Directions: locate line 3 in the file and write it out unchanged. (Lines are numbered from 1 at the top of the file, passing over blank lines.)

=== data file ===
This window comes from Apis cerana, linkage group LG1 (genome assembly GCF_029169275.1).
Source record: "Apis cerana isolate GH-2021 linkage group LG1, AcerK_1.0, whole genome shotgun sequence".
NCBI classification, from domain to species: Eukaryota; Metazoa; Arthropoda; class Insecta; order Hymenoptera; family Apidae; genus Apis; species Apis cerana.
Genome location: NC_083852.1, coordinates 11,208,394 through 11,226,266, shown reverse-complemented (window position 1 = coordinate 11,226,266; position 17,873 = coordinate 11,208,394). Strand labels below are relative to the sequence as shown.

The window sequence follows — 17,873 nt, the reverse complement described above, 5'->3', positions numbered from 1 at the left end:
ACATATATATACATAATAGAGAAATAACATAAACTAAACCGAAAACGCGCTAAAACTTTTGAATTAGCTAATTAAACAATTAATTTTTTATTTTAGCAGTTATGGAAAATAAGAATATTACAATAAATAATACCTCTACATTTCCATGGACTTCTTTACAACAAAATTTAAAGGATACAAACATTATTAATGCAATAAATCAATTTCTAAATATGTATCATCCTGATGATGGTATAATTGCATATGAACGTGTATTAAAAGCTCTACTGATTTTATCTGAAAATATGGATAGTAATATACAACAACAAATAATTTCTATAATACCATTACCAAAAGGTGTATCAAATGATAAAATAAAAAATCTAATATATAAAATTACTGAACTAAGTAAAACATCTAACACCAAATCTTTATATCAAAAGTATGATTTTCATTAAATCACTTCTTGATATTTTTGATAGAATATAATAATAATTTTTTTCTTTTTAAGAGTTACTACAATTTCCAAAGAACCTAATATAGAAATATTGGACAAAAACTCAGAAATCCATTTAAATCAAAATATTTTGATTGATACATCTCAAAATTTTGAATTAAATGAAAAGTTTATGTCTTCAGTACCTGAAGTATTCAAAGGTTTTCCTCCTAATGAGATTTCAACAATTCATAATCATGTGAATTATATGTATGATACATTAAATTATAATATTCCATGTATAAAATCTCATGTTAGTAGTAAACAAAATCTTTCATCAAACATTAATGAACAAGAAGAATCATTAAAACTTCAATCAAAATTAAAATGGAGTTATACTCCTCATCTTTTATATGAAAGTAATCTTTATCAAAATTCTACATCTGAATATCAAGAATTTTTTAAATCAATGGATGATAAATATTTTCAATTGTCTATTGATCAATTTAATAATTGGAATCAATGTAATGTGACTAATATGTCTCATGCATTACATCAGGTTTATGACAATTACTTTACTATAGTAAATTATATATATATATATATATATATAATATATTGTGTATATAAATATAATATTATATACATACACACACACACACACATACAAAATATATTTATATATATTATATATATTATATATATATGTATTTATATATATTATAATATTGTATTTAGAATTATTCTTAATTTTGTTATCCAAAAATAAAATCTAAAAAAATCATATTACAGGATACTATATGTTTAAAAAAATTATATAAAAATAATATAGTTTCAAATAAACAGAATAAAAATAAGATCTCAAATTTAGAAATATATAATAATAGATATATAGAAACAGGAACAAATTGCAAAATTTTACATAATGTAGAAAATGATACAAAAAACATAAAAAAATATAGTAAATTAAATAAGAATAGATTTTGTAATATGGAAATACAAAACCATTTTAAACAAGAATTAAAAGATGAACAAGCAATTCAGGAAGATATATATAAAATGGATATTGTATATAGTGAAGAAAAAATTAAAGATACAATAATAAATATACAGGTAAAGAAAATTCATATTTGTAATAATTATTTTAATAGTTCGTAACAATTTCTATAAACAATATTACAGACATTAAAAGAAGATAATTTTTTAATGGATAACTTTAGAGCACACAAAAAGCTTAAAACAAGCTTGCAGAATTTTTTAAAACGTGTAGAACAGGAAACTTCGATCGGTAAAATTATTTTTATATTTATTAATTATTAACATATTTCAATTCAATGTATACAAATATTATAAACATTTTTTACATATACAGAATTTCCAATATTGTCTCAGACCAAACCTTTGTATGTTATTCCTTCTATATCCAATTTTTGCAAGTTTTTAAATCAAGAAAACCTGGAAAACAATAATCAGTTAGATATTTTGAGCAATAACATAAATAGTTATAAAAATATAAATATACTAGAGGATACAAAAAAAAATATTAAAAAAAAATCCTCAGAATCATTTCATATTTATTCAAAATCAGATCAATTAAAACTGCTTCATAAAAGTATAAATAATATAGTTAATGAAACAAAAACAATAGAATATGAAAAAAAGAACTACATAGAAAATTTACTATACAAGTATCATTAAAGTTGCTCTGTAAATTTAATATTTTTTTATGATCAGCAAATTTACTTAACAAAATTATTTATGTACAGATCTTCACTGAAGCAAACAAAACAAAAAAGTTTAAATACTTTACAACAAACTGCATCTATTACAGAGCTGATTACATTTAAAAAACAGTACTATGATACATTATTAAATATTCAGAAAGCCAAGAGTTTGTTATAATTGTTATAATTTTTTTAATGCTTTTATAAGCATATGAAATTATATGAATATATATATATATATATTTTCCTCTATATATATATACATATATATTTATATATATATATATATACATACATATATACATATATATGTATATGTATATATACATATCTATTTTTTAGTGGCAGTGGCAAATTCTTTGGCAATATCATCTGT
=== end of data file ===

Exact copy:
NCBI classification, from domain to species: Eukaryota; Metazoa; Arthropoda; class Insecta; order Hymenoptera; family Apidae; genus Apis; species Apis cerana.